Sept. 13 (Bloomberg) -- Stanford University, which helped spawn California’s Silicon Valley of computer and electronics companies, is seeking alumni support to open an engineering school in New York City.
John Hennessy, president of the Palo Alto-based school, will visit New York this week to meet with board members such as Ruth Porat, chief financial officer of Morgan Stanley, to gather backing for Stanford’s proposal, said Lisa Lapin, a spokeswoman.
Stanford is among at least 27 schools that have expressed interest in an offer from the city’s Economic Development Corp. to provide land and contribute as much as $100 million to create a “world class” engineering school. The project could generate $6 billion in economic activity, create hundreds of companies and spawn 22,000 jobs over the next 35 years, Mayor Michael Bloomberg has said.
“There is a need for another center that has the same vibrancy the valley has,” said Hennessy, 58, a native New Yorker who founded two technology companies and sits on the boards of Google Inc. and Cisco Systems Inc. “Unless something changes in the U.S., the place likely to make that happen is China, and I think it’s much better that it happen in the U.S.”
Stanford, with an endowment of $13.9 billion as of Aug. 31, 2010, has declined many invitations to build campuses overseas, Hennessy said in a telephone interview Sept. 9. It’s attracted to New York in part because the city “is very different” from California, he said.
Areas to Explore
“There’s a much different focus on style, on arts and on media,” Hennessy said. “It’s a very different environment than we’re in, and it can lead to lots of different areas to explore.”
Jobs in science and engineering make up 3.8 percent of New York’s workforce compared with 6.9 percent in the San Francisco Bay Area and 7.4 percent in Boston, said Seth Pinsky, president of the Economic Development Corp. The high-tech payroll of New York is about half of that in those regions, he said.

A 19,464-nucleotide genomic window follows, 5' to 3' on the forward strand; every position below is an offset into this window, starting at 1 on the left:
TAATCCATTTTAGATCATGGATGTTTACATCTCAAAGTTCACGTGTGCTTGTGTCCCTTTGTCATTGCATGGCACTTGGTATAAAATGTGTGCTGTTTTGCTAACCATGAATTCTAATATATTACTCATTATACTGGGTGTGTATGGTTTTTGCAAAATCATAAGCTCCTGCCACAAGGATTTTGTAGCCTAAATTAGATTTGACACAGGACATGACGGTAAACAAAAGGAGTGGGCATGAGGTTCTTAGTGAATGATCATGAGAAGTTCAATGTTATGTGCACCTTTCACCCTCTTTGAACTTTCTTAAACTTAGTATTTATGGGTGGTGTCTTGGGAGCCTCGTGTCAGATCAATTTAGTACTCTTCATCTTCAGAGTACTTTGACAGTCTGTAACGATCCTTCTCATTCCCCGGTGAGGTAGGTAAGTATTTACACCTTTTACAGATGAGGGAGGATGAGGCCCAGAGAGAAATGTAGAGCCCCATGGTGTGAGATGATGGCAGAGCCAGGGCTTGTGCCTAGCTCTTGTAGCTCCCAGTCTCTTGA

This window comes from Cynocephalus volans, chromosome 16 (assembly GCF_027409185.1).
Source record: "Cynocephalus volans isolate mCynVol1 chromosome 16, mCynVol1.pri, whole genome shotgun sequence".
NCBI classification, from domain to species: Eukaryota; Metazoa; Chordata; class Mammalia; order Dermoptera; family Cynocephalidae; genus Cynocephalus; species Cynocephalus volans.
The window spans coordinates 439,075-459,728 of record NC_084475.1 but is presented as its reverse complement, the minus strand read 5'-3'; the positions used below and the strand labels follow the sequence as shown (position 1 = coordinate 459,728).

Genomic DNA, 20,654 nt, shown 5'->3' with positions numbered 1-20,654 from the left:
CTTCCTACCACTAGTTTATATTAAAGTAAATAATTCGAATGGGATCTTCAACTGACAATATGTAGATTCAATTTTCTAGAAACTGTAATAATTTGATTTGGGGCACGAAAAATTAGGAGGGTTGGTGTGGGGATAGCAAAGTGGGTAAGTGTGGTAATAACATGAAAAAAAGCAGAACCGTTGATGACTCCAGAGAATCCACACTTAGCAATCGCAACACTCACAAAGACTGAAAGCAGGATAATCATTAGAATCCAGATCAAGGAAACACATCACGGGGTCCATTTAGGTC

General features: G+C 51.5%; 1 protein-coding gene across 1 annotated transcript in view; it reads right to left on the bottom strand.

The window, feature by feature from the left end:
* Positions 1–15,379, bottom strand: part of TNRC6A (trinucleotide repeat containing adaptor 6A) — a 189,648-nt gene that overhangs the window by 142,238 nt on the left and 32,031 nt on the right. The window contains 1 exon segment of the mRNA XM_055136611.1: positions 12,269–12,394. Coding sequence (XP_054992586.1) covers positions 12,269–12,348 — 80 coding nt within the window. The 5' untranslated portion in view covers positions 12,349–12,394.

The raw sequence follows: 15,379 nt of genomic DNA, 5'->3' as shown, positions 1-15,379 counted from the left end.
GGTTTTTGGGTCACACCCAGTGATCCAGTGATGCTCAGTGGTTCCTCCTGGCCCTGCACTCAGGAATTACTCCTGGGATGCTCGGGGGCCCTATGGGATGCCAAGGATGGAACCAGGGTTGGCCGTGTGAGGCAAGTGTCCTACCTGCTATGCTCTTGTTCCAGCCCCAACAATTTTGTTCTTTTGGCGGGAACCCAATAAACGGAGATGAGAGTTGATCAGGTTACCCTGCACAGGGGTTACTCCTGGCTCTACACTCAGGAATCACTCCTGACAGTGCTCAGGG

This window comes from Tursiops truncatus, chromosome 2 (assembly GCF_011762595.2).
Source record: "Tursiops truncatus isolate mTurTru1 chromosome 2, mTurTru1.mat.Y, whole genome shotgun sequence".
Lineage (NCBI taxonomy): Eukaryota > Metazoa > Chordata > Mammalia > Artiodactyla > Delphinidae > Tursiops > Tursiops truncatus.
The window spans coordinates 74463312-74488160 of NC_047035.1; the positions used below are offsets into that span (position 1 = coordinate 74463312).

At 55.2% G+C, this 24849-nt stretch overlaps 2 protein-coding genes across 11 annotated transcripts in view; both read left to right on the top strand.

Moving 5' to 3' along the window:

After talking to “literally hundreds of people” about what the city could do to diversify its economy beyond Wall Street, the agency concluded it needed to invest in the technology and engineering industries, Pinsky said in a Sept. 9 interview.
The city has offered free sites for a campus at the Brooklyn Navy Yard, Governors Island in New York Harbor, on Staten Island and on Roosevelt Island in the East River, according to its request for proposals.
The mayor’s offer seeks a school “on a large scale” to provide instruction and research in computer science, nanotechnology and electrical engineering, David Skorton, 61, president of Cornell University in Ithaca, New York, said in a July interview.
Cornell, which will compete for the campus, already has its Weill Cornell Medical College on Manhattan’s Upper East Side, where it is expanding, Skorton, a cardiologist, said in an interview yesterday. The university also built a medical college in Doha, Qatar, he said.
“Not a lot of schools” have “experience with building projects in Manhattan” and creating campuses elsewhere, Skorton said.
Other U.S. universities expressing interest include Carnegie Mellon in Pittsburgh and Cooper Union and Columbia University in New York.
Those outside the U.S. that have submitted solo and collaborative ideas include Abo Akademi University of Finland, the Technion-Israel Institute of Technology and Amity University in India.
The city has set an Oct. 28 deadline for universities to submit responses. After a possible round of questions and interviews, a decision will likely come in 2012, said Andrew Brent, a mayoral spokesman.
The mayor is founder and majority owner of Bloomberg News parent Bloomberg LP.
--With assistance from Janet Lorin in New York. Editors: Jerry Hart, Stephen Merelman
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